I will read a book just for its setting.
Now, sure, stories are usually at their heart about people. And, I love twisty plots, but I will go through a book that has less-than-sparkling characters or story to get a description of the world in which they move. I suppose this is one of the things that draws me to well-written fantasy books as well. World building is so important for me as a reader.
Perhaps one of the books that first made me sit up during the reading and think, 'hey, this is like traveling, only I'm not moving,' was M. M. Kaye's Death in Cyprus, about a young woman who is traveling on a boat to Cyprus when someone is murdered. I quickly became enthralled with M.M. Kaye's work, and still consider Trade Winds (set in Zanzibar, involves pirates...what else do you need?) to be one of my favorites.
So I was musing about this recently and decided I would actively search out some mysteries that take place in exotic locales.
With that in mind I was browsing through the bookstores in Hong Kong two months ago and came across a few titles I was happy to take home with me. The first I'd heard about before but never read, one of the Ladies' No. 1 Detective Agency series, by Alexander McCall Smith, about a conservative Botswanan lady who solves mysteries in a very proper manner. I've only read one of the books in the series, but am on the lookout for more of them. I've heard that it's also been made into a BBC/HBO show.
I enjoyed the book I read from the series, the Tears of the Giraffe, because it was so fresh and different from the mysteries I had been reading—usually set in England or the United States, full of police jargon and procedure. In contrast, this book examined the social mores of the middle class in a country I know nothing about. It was filled with descriptions of Africa that made me want to grab my camera and book the next flight out. The only thing I wondered, after devouring the too-thin book, was how accurate the characters in the book are. The detective is an African woman who hasn't been to university but who has decided to start her own business; the writer is a male Scottish physician. For me, the book worked, but I'd be interesting to hear if any African women had read the series and felt it rang true.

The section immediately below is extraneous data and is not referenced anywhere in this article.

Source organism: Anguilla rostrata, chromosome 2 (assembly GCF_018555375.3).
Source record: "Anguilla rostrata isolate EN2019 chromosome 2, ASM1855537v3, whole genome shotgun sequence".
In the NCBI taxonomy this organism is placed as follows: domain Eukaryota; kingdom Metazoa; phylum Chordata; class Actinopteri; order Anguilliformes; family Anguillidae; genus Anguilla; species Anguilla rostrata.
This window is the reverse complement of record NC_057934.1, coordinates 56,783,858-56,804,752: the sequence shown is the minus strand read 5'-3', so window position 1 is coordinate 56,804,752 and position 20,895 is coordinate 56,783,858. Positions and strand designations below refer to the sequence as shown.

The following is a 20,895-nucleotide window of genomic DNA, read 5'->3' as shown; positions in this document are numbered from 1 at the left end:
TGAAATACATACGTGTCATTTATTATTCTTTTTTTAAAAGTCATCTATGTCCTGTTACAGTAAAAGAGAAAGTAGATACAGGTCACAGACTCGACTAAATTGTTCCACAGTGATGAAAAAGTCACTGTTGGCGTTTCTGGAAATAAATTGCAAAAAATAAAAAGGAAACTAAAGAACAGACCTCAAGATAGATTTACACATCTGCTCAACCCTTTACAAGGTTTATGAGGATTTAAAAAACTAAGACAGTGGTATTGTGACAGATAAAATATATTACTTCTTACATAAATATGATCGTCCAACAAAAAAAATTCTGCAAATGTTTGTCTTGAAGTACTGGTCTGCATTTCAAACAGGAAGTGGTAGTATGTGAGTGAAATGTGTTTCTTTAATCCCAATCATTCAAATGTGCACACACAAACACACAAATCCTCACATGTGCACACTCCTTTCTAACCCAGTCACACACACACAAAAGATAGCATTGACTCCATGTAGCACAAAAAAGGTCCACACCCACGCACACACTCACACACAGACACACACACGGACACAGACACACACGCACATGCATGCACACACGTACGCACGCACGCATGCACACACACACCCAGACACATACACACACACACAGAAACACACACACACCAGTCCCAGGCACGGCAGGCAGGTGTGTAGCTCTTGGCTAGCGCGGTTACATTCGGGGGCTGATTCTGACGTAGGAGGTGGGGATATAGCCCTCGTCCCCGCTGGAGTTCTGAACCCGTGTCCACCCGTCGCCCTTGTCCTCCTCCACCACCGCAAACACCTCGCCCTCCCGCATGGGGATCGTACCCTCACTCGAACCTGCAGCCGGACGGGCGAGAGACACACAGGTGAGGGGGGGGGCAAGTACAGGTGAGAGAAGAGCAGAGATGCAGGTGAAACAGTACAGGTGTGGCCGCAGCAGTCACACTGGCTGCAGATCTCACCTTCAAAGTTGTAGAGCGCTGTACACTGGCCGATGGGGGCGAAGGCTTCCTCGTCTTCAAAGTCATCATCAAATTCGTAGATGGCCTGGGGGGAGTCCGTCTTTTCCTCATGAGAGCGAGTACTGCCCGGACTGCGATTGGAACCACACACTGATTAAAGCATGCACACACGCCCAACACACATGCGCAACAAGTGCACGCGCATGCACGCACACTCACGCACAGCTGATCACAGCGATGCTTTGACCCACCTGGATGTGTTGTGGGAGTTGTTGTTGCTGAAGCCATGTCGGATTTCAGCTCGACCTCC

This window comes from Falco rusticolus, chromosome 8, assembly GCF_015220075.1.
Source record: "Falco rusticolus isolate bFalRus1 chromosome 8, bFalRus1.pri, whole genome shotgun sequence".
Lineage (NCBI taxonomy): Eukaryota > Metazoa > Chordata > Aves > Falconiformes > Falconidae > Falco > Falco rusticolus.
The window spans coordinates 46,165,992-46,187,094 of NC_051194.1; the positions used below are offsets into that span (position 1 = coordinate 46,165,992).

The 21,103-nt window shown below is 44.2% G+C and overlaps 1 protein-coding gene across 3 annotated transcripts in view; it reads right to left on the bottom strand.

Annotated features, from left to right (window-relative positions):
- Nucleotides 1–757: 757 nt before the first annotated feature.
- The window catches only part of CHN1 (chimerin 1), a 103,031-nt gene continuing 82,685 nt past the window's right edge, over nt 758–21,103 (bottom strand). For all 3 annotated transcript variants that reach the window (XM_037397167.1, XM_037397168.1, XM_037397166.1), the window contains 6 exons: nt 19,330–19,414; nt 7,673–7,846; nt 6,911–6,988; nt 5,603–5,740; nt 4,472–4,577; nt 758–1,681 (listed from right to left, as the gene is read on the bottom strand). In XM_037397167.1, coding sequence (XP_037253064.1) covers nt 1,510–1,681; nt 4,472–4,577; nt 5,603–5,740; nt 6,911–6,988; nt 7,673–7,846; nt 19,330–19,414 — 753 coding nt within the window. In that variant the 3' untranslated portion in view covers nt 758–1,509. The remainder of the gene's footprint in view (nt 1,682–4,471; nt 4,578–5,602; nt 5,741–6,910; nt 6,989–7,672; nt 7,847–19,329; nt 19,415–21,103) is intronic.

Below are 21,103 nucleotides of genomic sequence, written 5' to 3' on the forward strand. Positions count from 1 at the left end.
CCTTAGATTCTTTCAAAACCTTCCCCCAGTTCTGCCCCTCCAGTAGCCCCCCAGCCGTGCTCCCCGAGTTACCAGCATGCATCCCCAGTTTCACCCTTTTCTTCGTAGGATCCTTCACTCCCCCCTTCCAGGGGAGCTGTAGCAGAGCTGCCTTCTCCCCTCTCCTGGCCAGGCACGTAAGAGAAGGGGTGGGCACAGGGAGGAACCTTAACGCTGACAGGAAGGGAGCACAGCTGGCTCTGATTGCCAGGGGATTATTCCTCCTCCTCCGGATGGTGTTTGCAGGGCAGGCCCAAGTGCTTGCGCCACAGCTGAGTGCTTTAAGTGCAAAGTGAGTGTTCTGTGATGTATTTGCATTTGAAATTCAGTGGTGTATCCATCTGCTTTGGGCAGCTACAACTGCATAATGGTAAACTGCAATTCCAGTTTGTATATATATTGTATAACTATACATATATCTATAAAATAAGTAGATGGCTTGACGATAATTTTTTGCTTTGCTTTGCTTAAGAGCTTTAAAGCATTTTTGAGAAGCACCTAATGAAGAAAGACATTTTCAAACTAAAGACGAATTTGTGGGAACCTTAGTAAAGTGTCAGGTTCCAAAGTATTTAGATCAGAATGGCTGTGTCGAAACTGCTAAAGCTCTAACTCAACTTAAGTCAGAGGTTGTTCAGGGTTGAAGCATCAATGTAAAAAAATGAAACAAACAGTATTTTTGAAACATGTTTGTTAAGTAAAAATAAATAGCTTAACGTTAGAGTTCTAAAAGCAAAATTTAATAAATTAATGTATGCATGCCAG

Another book that I picked up in Hong Kong and enjoyed through to the last page was the first volume of the Inspector Singh Investigates series by Shamini Flint. Called Inspector Singh Investigates: A Most Peculiar Malaysian Murder . The book is about a Sikh detective who is a misfit in his own department in Singapore so he gets sent off around SE Asia on loan to other police outfits. This one took place in Kuala Lumpur, Malaysia, a city I've explored on numerous occasions, so it was fun for me to see how well the descriptions in the book matched my memories. The subsequent books take place in Bali, Singapore and Cambodia and I'm looking forward to picking them up for a browse, maybe when I visit Singapore next month.
Still on the shelf, I'm looking at reading a book called The Night of the Miraj (also called City of Veils), by Zoe Ferraris, about Saudi Arabia, and I think next time I go to Hong Kong I'll pick up a book I considered but ultimately didn't buy, Murder at the Ashram, by Kathleen McCaul, about India.
I have been looking for some contemporary mysteries about China, seeing that I live here, but haven't come across any. Suggestions are welcome!
Over the weekend, an article I wrote was posted on eChinacities.com. This time I wrote about restaurants serving non-Chinese Asian fare. Follow the link to read my recommendations. http://www.echinacities.com/guangzhou/city-life/from-sushi-to-satay-asian-cuisine-in-guangzhou-other-than.html
My latest article of expat advice went up over the weekend on eChinacities.com. 'The 10 Commandments of Bargain Hunting in China' can be found at the following link: http://www.echinacities.com/expat-corner/the-10-commandments-of-bargain-hunting-in-china.html
Beth is an American freelance writer who has lived in Europe and Asia since 2003. She grew up on a sailboat and, though now a landlubber, still enjoys a peripatetic life. She writes articles and suspense about travel, expatriate living, and many other topics.